Investing in medical education and Spokane’s future


On June 7, Governor Inslee and the WSU Elson S. Floyd College of Medicine celebrated with us the 20 extra student slots it will receive as a result of the highly successful legislative budget year.

Not only did the WSU College of Medicine receive funding to continue operation, but I also fought hard to secure funding for an additional 20 medical students to attend Washington State University’s medical school. In total, the WSU Medical School will welcome 80 medical students in fall 2019.

Credit: WSU Health Sciences Spokane

Funding for the medical school did not make the original versions of the operating budget in either the House or Senate proposals. This posed a serious problem for Eastern Washington and our whole state. Since beginning operation, the WSU Medical School has admitted a highly diverse class, exceeding both in first-generation college attendees and female students.

At a time when our rural areas don’t have adequate access to health care professionals, the WSU Medical School produces a high percentage of aspiring MDs who wish to serve the rural and underserved Washington communities they hail from. One hundred percent of the students are from Washington.

Celebrating this hard-fought win alongside Governor Inslee, Senator Billig, Representative Ormsby, WSU, and our community was an honor. As Dean Tomkowiak and I said in our recent op-ed in the Spokesman, a loved one’s chances of surviving cancer or any other serious illness should not be determined by their ZIP code.

That is why we set out to build the WSU Elson S. Floyd College of Medicine. Its mission is simple: increase access to medical education and health care in rural, underserved communities in Eastern Washington.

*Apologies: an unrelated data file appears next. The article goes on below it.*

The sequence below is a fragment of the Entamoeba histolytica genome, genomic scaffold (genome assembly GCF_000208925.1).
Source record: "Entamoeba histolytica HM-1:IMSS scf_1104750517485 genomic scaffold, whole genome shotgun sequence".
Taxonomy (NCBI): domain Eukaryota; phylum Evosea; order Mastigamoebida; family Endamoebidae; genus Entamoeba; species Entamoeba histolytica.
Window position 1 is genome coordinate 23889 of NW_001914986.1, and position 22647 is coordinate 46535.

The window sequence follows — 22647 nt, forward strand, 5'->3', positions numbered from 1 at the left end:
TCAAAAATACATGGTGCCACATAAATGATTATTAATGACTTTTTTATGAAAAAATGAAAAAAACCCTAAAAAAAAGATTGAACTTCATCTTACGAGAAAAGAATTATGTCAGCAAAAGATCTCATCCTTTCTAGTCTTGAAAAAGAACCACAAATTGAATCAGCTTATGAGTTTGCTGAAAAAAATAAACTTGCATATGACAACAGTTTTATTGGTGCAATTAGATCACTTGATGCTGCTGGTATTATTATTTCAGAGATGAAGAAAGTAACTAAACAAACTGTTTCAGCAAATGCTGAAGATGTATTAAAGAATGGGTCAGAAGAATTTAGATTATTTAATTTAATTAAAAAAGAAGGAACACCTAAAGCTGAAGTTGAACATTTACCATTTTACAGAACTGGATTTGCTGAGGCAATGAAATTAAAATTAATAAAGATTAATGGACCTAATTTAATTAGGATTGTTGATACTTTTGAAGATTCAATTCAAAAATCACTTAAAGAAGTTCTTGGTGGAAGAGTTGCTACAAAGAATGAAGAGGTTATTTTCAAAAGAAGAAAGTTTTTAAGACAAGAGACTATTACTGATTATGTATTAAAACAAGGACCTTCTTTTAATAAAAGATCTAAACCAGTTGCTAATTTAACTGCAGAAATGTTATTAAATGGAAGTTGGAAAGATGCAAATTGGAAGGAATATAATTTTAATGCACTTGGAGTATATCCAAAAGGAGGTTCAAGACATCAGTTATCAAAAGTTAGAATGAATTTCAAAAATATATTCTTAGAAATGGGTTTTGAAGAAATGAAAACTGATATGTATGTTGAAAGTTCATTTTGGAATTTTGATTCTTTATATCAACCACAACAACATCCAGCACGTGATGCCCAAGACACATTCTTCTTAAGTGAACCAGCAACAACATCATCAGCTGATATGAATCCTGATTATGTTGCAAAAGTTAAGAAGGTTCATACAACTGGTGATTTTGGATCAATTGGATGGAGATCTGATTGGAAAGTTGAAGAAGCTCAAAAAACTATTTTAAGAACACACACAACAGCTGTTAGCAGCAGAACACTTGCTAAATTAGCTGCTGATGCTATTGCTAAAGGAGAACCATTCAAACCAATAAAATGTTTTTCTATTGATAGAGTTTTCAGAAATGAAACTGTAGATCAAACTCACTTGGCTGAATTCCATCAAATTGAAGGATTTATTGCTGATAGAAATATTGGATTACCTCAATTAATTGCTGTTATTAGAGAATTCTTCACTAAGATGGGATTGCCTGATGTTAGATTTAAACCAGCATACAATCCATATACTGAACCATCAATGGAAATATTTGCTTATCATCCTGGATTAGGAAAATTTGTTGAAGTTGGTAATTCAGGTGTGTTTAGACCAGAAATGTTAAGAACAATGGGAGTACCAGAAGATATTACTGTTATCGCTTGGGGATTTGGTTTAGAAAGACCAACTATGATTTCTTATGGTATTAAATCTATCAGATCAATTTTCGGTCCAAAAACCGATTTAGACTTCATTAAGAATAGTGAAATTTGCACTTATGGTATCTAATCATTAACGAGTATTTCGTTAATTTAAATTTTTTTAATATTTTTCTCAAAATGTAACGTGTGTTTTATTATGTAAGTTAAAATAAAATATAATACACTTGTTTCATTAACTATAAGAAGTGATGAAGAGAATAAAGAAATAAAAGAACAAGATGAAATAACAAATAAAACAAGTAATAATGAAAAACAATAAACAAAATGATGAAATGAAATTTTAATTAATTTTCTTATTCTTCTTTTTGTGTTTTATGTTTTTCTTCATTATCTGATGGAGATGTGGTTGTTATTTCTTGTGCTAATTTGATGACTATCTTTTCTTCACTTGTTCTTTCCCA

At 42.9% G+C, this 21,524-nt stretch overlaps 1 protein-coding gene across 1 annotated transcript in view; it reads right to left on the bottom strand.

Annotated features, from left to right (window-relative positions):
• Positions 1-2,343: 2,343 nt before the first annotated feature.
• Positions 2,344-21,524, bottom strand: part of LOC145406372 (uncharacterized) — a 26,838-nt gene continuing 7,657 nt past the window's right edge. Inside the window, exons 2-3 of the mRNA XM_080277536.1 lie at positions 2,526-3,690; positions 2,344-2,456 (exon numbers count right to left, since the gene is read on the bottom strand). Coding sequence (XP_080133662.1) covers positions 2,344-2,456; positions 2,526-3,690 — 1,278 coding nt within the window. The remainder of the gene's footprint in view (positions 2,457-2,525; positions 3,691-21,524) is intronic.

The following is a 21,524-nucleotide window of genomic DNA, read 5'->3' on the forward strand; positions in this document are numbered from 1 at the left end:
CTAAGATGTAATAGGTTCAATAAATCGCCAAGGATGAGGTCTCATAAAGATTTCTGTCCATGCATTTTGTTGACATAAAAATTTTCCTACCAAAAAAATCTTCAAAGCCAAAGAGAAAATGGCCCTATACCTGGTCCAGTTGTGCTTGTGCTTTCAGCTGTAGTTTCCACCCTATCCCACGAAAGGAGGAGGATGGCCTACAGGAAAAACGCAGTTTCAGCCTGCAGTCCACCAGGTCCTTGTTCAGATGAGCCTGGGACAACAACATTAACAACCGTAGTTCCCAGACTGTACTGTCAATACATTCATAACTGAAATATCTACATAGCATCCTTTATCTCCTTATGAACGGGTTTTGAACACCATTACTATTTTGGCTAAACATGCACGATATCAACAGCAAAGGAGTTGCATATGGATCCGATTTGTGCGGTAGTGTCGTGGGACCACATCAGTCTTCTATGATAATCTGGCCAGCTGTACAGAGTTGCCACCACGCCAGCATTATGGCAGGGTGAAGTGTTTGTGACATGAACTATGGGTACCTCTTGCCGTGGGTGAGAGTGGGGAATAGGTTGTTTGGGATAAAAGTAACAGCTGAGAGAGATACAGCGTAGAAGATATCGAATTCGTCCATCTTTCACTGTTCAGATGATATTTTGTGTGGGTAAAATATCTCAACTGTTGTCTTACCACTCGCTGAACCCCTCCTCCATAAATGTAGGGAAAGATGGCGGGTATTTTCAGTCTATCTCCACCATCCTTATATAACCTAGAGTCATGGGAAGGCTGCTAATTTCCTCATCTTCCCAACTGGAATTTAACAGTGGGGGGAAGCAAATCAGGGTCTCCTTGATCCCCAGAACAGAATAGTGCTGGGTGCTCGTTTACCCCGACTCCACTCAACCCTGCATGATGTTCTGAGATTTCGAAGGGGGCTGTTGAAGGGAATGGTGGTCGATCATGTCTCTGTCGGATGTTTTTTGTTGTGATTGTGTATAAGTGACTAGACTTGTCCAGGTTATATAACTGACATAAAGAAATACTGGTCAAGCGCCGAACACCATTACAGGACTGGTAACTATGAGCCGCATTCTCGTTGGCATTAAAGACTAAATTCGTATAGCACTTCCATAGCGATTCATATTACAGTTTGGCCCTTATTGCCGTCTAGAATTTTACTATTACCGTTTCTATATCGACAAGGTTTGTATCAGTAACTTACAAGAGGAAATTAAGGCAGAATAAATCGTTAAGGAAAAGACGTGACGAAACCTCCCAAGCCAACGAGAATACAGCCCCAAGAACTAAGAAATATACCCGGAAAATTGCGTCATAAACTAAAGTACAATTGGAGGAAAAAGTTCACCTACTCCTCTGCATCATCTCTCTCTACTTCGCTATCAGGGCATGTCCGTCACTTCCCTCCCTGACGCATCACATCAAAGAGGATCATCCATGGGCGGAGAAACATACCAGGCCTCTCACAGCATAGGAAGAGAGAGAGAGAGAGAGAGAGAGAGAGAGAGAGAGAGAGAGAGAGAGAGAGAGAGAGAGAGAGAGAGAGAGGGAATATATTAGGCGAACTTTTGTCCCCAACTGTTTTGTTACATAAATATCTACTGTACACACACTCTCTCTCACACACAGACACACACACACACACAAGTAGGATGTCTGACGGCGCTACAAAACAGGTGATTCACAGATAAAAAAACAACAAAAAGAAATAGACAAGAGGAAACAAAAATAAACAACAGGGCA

You can read more about how investing in Spokane’s medical school will benefit our entire community in the full op-ed here.


HB 1559: How the WSU Medical School was born

Credit: LSS Photography

In 2015, I prime-sponsored and passed House Bill 1559. The bill had great bipartisan support but had to overcome a significant “dance of legislation” to get to the Governor’s desk. The legislation authorized Washington State University to operate a medical school, where an antiquated law from 1917 had previously given the University of Washington a monopoly.

After years of work by so many community leaders, and especially Dr. Floyd, we were able to pick up the legislative baton and pass HB 1559 – a very significant milestone. Bringing a 4-year medical school to Spokane meant more than just creating another option for aspiring physicians.

The WSU medical school has been said to have had the best economic impact on Spokane since Expo ’74. Having banked a lot of our future in Spokane on the healthcare sector, the Elson S. Floyd College of Medicine has been a significant down payment for our community’s current and future success.

Shepherding the WSU medical school from an idea to a fully operational medical program enrolling 80 medical students from diverse backgrounds has been a passion of mine for years. It is a shining example of why I love serving this community.

You can read more about HB 1559’s historical journey to becoming law in the articles from The Spokesman below.


Thank you again for your continued engagement and keeping me informed of your ideas and opinions. Your voice is critical to the legislative process and shaping public policy. It is truly an honor to serve as your state representative in the Legislature.

Best regards,

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